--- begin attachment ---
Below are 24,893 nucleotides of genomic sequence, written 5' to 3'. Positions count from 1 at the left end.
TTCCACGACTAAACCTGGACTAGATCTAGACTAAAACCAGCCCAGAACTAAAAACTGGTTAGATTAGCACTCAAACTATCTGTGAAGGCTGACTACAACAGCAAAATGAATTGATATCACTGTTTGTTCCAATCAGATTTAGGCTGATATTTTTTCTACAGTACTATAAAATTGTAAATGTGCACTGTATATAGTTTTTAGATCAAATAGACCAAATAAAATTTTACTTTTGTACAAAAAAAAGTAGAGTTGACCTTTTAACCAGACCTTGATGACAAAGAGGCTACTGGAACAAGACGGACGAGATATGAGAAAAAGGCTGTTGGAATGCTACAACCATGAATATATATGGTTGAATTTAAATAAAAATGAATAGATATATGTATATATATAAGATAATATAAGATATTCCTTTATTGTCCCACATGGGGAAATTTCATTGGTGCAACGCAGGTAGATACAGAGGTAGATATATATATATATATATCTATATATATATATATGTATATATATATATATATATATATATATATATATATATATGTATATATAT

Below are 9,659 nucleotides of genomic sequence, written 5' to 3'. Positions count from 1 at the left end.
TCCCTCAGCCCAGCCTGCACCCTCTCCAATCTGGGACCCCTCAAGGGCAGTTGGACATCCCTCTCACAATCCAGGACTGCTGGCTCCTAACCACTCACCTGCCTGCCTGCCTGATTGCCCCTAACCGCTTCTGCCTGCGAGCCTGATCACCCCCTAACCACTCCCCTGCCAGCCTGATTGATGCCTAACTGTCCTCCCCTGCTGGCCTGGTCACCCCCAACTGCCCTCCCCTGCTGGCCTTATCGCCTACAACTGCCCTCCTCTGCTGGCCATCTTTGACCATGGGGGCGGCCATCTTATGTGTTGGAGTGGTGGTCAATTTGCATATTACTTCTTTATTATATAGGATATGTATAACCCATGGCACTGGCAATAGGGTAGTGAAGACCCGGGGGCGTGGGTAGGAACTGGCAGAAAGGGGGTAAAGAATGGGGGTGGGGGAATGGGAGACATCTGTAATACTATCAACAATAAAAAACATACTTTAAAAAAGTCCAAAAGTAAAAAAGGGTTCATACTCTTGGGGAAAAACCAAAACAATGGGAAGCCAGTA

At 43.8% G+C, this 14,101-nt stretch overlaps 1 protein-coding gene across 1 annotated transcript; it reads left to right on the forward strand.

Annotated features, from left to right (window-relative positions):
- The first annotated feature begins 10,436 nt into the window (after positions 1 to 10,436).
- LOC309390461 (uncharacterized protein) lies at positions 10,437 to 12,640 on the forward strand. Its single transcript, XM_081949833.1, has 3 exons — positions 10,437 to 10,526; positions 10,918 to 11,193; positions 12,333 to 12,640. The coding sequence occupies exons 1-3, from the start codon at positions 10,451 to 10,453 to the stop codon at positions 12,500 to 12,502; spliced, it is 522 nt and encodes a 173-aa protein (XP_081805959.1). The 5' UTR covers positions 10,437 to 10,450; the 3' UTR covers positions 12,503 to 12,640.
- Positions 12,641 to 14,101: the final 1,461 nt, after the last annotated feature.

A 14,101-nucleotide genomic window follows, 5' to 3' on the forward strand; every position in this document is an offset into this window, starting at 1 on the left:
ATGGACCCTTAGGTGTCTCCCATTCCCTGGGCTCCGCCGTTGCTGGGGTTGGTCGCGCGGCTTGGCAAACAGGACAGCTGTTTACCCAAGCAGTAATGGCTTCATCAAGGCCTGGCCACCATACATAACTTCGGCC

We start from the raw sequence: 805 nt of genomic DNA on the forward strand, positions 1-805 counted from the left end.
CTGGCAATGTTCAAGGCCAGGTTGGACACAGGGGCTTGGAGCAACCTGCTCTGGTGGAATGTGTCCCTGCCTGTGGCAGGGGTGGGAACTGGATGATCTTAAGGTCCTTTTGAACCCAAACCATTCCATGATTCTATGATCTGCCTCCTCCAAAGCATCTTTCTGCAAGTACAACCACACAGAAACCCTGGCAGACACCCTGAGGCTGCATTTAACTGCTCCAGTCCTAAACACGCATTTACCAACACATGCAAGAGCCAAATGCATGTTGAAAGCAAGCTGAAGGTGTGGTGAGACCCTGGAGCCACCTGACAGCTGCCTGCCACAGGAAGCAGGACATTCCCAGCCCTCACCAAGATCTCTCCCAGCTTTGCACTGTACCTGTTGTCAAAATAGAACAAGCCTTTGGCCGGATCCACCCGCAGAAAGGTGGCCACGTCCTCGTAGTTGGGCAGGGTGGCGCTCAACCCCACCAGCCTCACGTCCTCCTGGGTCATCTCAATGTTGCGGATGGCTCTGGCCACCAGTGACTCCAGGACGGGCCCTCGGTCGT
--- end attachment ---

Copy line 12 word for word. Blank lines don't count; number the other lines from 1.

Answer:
We start from the raw sequence: 805 nt of genomic DNA on the forward strand, positions 1-805 counted from the left end.